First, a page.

In other words, do not hijack a popular or trending hashtag to get attention. Be relevant if you want to ride on the success of a popular hashtag. Do not post irrelevant content and expect positive feedback. Parents Magazine is an example worth citing when it comes to latching on popular hashtags. They incorporate popular holiday hashtags in America like St. Patricks Day and 4th July in their messages. On #StPatricksDay for instance they showed their knowledge of their target audience by posting on Twitter with the tag #StPatricksDay. The post contained a link to a video with instructions for making St. Patrick’s Day sugar cookies that look like rainbows. Figure 3 is a post they put up on 4th July (#July4th) linking to instructions on making twirly paper wind socks!
Figure 3 – Parents Magazine’s post #July4th on how to make twirly paper wind socks for the said celebration.
Do not spam. Spammers will use any trending hashtag in their post to try and get their message seen, even though the hashtag has nothing to do with their post. Make sure you are being relevant when joining a trending conversation. There are means of reporting spam and inappropriate posts. You stand the risk of your account being closed if you are reported.
- Be prepared for the worst.
A hashtag takes on a life of its own when others share it. Hashtag hijacking can happen anytime. It is best to be prepared for the worst. When you become the victim of an attack, you can
- wait until the buzz disappears
- or change the tone of the negative PR by providing unique and relevant content that people will appreciate.
Social media allows both happy and disgruntled customers to voice their opinions. Make sure your products and services are up to your customer’s expectations. Can you imagine if one of the major telco’s were to run a campaign with the tag #WhyILove(CompanyNamed)? This would be an excellent invitation for sarcasm and peeved customers to vent their frustrations. Do not put out very vague, open-ended questions in the copy of your branded hashtags. This can leave room for contortion and misappropriation. The elimination of ambiguity can reduce the chance of a hashtag being hijacked.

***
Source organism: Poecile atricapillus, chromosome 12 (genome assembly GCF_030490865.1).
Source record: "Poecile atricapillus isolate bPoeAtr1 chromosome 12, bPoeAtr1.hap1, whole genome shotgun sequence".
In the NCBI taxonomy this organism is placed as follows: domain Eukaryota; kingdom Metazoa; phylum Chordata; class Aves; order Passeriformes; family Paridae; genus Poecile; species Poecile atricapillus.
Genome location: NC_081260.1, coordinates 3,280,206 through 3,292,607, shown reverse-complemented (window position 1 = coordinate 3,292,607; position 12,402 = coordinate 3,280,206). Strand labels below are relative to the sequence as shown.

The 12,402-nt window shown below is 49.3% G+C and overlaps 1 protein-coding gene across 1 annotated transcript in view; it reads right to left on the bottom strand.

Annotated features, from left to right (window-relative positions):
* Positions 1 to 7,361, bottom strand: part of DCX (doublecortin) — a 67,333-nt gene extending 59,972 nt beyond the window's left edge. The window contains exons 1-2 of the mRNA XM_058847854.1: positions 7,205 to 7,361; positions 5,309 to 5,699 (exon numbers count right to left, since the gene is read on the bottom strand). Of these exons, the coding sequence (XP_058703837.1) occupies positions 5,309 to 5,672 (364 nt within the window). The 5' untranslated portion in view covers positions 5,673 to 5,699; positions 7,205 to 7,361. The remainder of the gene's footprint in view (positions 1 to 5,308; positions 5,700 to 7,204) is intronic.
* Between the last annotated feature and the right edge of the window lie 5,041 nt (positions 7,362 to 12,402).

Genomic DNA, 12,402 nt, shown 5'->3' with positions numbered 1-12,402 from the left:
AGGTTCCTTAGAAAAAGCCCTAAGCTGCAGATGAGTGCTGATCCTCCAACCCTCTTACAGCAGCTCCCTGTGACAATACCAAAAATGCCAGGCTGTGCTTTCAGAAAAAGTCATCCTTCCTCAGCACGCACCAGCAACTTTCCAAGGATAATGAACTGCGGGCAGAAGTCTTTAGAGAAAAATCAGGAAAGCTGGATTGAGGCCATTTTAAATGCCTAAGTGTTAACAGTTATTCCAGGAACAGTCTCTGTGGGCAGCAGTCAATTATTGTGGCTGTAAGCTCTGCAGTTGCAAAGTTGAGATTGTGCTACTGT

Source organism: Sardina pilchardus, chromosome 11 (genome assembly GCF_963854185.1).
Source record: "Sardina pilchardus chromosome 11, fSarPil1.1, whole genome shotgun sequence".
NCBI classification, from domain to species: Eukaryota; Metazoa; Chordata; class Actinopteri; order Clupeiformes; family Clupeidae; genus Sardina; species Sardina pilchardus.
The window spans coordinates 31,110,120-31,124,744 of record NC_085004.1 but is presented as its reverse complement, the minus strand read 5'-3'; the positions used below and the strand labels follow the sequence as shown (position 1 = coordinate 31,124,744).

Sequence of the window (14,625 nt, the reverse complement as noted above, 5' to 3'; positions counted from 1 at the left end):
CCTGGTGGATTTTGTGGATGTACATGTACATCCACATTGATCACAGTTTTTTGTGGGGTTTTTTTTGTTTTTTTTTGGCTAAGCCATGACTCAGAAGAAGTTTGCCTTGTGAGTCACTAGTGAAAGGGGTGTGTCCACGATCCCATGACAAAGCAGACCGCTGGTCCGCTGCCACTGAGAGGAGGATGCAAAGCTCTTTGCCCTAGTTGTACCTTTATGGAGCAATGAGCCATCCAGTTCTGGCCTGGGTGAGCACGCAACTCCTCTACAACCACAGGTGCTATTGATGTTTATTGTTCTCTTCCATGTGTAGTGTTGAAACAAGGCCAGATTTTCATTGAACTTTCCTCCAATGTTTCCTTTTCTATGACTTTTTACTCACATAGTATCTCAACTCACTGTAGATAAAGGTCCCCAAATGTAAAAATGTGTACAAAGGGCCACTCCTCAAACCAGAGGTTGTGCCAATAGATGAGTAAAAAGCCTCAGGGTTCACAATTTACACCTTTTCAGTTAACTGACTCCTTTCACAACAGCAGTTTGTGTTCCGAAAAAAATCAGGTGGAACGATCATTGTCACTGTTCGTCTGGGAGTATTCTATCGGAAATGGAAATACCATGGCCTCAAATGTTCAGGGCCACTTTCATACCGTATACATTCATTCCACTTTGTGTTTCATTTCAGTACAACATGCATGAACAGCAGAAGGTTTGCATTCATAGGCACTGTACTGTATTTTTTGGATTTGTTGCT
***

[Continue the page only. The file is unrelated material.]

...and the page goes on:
- Do give people a reason to connect
Give your audience a reason to connect with you and engage with the hashtag. Consider a post which will entertain, inform, analyze or/and assist them.You also have to let your audience knowwhat you want them to do with your hashtag or how you want them to use it. In other words, there must be a clear call to action in your post. Whether it is feedback on a product, or you want them to share your tag – ask! Remember to give value and then ask for action.It is recommended that you use keywords that will instantly define what the topic is all about. In figure 3, Citi FM engages their audience in a discussion with the Minister of Finance, Honourable Seth Tekper with the tag #AskTekper
Figure 4 – Followers of Citi FM had the opportunity to engage the Minister of Finance, Honorable Seth Tekper with the #AskTekper tag. The audience had the opportunity to ask questions about the supplementary budget with the Minister answering their questions in real time.
- Do give Close monitoring
Keep eyes on your branded hashtag or the one you are piggy backing on. It is important to monitor your hashtag and the conversation that revolves around it. By monitoring your hashtag, you can, measure customer feedback. Watching your hashtag also gives you an opportunity to understand how your audience are using your product or promoting your enterprise. Most importantly, monitoring allows you to make sure your hashtag is not being associated with something else or has not been hijacked. When monitoring your hashtag, listen, measure and engage in conversations and gain valuable insights for your industry, keyword, event, business, product service or blog. Always watch out for potential threats and attacks online.
- Do Provide support
Do not just use your branded hashtag on social media alone. Integrate them into all your marketing channels. From the case study above, Nikes incorporation of their #MakeItCount tag in their retail in-store displays and on other advertising material like posters is an example of providing support for a branded hashtag. Hashtags have now infiltrated contemporary culture and advertising campaigns. Another way of supporting your branded hashtag is to advertise them online (Exact Media provides such services, you can contact me anytime).
Below are a few quick links for finding trending topics and hashtags:
- For Google Plus Trends, see https://plus.google.com/explore
- Twitter, see https://twitter.com/search-home
- Pinterest, see http://www.pinterest.com/explore/